A lot of people who know me well will be able to tell you that, without a doubt, Halloween is my favourite time of year. It's not just going to parties, eating a bunch of candy or dressing up either. A lot of it also has to do with the atmosphere of the night itself. There's something extra special in the air on Halloween. It's the same idea as the magic in the air that's present every Christmas Eve, but instead of being whimsical and joyous, Halloween has this eerieness to it that we lovers of the strange and unusual just eat up. There's also the idea of the veil between the dead and the living becoming its thinnest, and whether that's to be believed or not, it certainly adds to the occasion.
So, it's probably a surprise to no one at all that a movie entitled 'Halloween', which contains all the right elements for a movie with its name made the list. While creating this list, I'm a little hard-pressed to land on what my favourite horror movies that also make the "all-time" list actually are. For example, as much as I love the 'Friday the 13th' movies, I'm not sure that for me there's an ultimate stand-out that I have some kind of personal attachment to. 'Jason Lives' is probably the closest it gets, but I'm not sure it's quite enough. With that said, the 'Friday the 13th' franchise probably wouldn't exist without 'Halloween', as even director Sean S. Cunningham fully admits that it is generally a direct rip-off of 'Halloween'. The funny thing is, I prefer the 'Friday' franchise to this, but this first movie is very hard to top.
Much like the classic Box Office pioneer 'Jaws', this is another movie that finds itself under the horror/thriller category (if you wanna call 'Jaws' horror) that proves less is generally more when it comes to a good scare. This much is shown with its low-budget use of all sorts of simple camera tricks. It basically brought the single-shot idea into existence with its creepy opening scene, using a "Panaglide" camera rig. There are also scenes like in the screencap below, where Michael Myers' face is revealed with a simple dimmer on the camera, as if to give the effect of your eyes adjusting to the darkness. It's one of the best "creepy guy in the shadows" scenes in existence - even if it is a little bit laughable that Michael Myers' mask is, in actuality, a modified William Shatner mask.
Much like with 'Elm Street', this one has ended up becoming a sort of "go-to" for taking an interest in everything going on behind the scenes with it. Not only do you learn about things like camera tricks to keep it all nice and atmospheric, but you can gather knowledge like why they chose Jamie Lee Curtis (daughter of Tony Curtis and 'Psycho' star, Janet Leigh), and the incredibly short time it took to actually film this (over the course of just 20 days). But the real kicker for me has always been looking back on this movie to see that there's basically no, or at least little-to-no blood all throughout. There are plenty of brutal kill scenes, but it's generally kept in the shadows so that your imagination can do the work for you - that is some effective slasher horror!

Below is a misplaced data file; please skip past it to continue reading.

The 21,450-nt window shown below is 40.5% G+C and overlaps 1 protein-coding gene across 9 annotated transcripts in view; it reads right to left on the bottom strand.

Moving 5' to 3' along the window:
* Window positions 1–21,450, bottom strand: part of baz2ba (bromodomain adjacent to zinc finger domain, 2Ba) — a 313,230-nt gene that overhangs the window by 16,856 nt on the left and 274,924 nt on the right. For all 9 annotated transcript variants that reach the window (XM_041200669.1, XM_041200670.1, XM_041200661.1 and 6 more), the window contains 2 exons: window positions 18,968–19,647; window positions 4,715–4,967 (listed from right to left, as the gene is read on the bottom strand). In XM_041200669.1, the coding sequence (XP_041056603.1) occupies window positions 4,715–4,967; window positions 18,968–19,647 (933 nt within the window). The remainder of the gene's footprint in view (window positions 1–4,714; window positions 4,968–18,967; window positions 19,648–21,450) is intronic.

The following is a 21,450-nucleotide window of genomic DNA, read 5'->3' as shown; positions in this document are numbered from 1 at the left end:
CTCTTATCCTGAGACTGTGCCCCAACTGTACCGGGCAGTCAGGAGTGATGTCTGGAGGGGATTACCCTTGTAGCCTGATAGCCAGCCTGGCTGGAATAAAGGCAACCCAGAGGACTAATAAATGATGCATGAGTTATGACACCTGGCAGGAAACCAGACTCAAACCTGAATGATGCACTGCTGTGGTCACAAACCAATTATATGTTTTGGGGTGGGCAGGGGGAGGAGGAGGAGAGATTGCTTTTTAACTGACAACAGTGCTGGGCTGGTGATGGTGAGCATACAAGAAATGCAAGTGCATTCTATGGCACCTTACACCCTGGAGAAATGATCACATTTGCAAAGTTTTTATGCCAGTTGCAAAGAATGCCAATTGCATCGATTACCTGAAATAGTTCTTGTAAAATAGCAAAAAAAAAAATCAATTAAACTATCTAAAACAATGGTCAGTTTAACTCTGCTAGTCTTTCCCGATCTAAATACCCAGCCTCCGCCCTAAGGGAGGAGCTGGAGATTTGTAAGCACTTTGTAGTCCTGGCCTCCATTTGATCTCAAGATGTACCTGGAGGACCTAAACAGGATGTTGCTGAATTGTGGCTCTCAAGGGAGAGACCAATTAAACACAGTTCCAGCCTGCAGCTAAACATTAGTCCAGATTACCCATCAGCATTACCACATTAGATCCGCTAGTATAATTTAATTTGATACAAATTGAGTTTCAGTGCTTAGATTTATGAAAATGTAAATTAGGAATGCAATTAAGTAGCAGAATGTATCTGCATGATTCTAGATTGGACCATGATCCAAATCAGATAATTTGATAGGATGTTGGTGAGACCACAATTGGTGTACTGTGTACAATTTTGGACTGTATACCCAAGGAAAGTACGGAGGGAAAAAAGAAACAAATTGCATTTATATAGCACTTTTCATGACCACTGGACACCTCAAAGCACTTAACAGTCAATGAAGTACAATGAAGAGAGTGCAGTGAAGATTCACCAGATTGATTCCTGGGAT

While Michael Myers has since become one of the big-timers when it comes to Hollywood slashers, it's not really him that makes this movie. He's a good, creepy villain, and actor Nick Castle (among a few others that had to portray him here) delivers a solid performance as "The Shape", but I tend to really lean on both Sam Loomis (Donald Pleasance) and Laurie (Jamie Lee Curtis) for their awesome performances here. I love how deadly serious Loomis can get, and sometimes it even makes for a good laugh because it feels so over-the-top. As for Laurie, she's just a fantastic heroine for the time, being a babysitter who has to take care of a couple of little kids through this night's events. She paves the way for all the Scream Queens to come.
While I appreciate the rest of this franchise, as far as I'm concerned, there hasn't really been a chapter of it that quite reaches the same spirit that this one has. This one acts as a horror thriller, but there are also so many elements of the Halloween season throughout this that it sort of stands out as the ultimate chapter of the franchise. Nowadays, it has gotten so convoluted that you can sort of choose your own adventure with the watch-order of the rest of these films. The original franchise goes one way, then Rob Zombie comes in with two of his own movies, and NOW we have it where you basically watch this first one, then carry on with the "40 Years Later" franchise, starting in 2018, and "Ends" later this year... but of course, knowing horror icons, when does anything really "end"?
'Halloween', specifically this one from 1978, has become the ultimate staple of the holiday. In other words, no Halloween season is complete without watching it, and it's been this way since 2007 when one Halloween night on my own, I decided to be the one house on the block to lock the door, turn the lights off and enjoy a movie. It's kind of a jerk move to ignore trick-or-treaters on Halloween night, I know, but I was just in a "tune out" mood that night. I also tend to treat this as a Halloween movie in the same way I treat 'It's a Wonderful Life' as a Christmas movie - I only really watch it during the right time of year. It's a title that may not necessarily be for everyone, but for a fan of old school slashers, this is pretty much where they got their true beginning as a mainstream idea. And amazingly, this one holds up still today more than most of them!